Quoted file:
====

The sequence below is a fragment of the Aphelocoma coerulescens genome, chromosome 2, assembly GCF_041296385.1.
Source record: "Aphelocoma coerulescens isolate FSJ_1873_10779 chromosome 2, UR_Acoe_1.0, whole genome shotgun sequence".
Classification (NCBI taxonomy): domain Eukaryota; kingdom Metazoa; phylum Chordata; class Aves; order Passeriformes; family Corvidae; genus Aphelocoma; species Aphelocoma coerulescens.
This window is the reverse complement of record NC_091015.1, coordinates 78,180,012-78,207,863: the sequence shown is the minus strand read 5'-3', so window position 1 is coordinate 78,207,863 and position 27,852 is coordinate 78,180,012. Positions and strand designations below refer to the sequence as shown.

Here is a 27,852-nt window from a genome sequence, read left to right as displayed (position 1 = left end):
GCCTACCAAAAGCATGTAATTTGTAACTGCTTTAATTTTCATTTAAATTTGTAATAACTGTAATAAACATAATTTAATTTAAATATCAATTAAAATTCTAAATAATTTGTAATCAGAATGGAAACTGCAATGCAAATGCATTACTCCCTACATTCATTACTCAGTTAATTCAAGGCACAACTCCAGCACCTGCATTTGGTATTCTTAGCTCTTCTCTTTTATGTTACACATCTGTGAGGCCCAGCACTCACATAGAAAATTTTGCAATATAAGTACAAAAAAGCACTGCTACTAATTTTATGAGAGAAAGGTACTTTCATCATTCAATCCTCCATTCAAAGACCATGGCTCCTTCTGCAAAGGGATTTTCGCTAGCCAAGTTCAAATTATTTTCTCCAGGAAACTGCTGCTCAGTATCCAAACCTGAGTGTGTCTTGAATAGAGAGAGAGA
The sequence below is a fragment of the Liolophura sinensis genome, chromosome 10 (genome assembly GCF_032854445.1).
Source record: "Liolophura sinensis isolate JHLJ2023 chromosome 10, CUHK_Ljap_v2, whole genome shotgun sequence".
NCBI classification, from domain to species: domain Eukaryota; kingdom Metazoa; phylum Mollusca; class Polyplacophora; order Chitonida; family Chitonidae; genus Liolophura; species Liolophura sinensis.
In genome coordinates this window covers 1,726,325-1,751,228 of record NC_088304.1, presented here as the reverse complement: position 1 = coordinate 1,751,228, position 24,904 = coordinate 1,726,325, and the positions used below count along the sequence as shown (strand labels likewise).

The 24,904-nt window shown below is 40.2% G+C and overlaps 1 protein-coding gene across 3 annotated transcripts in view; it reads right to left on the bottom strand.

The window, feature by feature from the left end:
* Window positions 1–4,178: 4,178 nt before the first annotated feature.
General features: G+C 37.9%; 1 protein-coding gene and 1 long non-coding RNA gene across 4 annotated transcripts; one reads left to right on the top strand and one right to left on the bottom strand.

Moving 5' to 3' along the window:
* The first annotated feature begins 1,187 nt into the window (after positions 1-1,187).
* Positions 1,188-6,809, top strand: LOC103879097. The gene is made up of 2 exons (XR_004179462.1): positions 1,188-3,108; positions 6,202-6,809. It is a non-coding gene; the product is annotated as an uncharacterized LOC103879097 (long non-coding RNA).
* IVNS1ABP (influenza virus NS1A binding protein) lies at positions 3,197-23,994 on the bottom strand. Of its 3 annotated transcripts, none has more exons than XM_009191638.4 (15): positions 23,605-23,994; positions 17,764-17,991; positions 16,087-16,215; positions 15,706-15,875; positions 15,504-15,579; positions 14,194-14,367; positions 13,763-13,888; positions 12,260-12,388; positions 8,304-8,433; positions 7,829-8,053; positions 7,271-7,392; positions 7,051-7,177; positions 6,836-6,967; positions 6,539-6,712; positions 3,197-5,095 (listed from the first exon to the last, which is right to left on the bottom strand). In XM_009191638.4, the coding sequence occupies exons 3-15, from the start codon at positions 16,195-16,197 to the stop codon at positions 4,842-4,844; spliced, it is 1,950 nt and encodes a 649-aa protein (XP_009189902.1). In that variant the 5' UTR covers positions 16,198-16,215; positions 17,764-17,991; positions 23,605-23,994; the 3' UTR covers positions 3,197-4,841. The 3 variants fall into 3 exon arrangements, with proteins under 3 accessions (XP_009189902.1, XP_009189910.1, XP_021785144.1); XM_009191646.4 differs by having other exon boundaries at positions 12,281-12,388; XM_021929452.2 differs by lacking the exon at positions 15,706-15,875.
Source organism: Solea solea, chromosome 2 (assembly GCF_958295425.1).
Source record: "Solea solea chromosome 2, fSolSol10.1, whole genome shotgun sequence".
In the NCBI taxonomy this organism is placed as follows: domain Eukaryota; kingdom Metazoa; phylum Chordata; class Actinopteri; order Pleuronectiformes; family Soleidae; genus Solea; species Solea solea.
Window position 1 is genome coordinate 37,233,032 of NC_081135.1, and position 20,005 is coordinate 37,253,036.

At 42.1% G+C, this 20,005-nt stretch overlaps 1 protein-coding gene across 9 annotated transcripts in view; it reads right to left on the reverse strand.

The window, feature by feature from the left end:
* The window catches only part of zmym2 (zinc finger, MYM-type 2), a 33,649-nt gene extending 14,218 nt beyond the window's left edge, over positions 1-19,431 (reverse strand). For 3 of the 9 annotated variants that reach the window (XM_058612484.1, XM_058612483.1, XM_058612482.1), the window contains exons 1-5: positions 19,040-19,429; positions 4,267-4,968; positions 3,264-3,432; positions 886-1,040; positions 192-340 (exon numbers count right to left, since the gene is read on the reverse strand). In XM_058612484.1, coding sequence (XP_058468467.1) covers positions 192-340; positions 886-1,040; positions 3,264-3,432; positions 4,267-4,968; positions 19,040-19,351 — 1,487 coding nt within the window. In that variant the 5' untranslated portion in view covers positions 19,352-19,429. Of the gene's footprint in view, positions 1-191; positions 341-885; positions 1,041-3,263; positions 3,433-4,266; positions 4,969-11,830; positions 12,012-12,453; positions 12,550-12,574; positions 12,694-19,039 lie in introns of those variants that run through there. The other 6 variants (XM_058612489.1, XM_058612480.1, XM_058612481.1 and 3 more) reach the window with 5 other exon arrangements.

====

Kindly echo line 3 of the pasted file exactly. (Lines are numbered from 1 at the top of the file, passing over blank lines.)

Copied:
Classification (NCBI taxonomy): domain Eukaryota; kingdom Metazoa; phylum Chordata; class Aves; order Passeriformes; family Corvidae; genus Aphelocoma; species Aphelocoma coerulescens.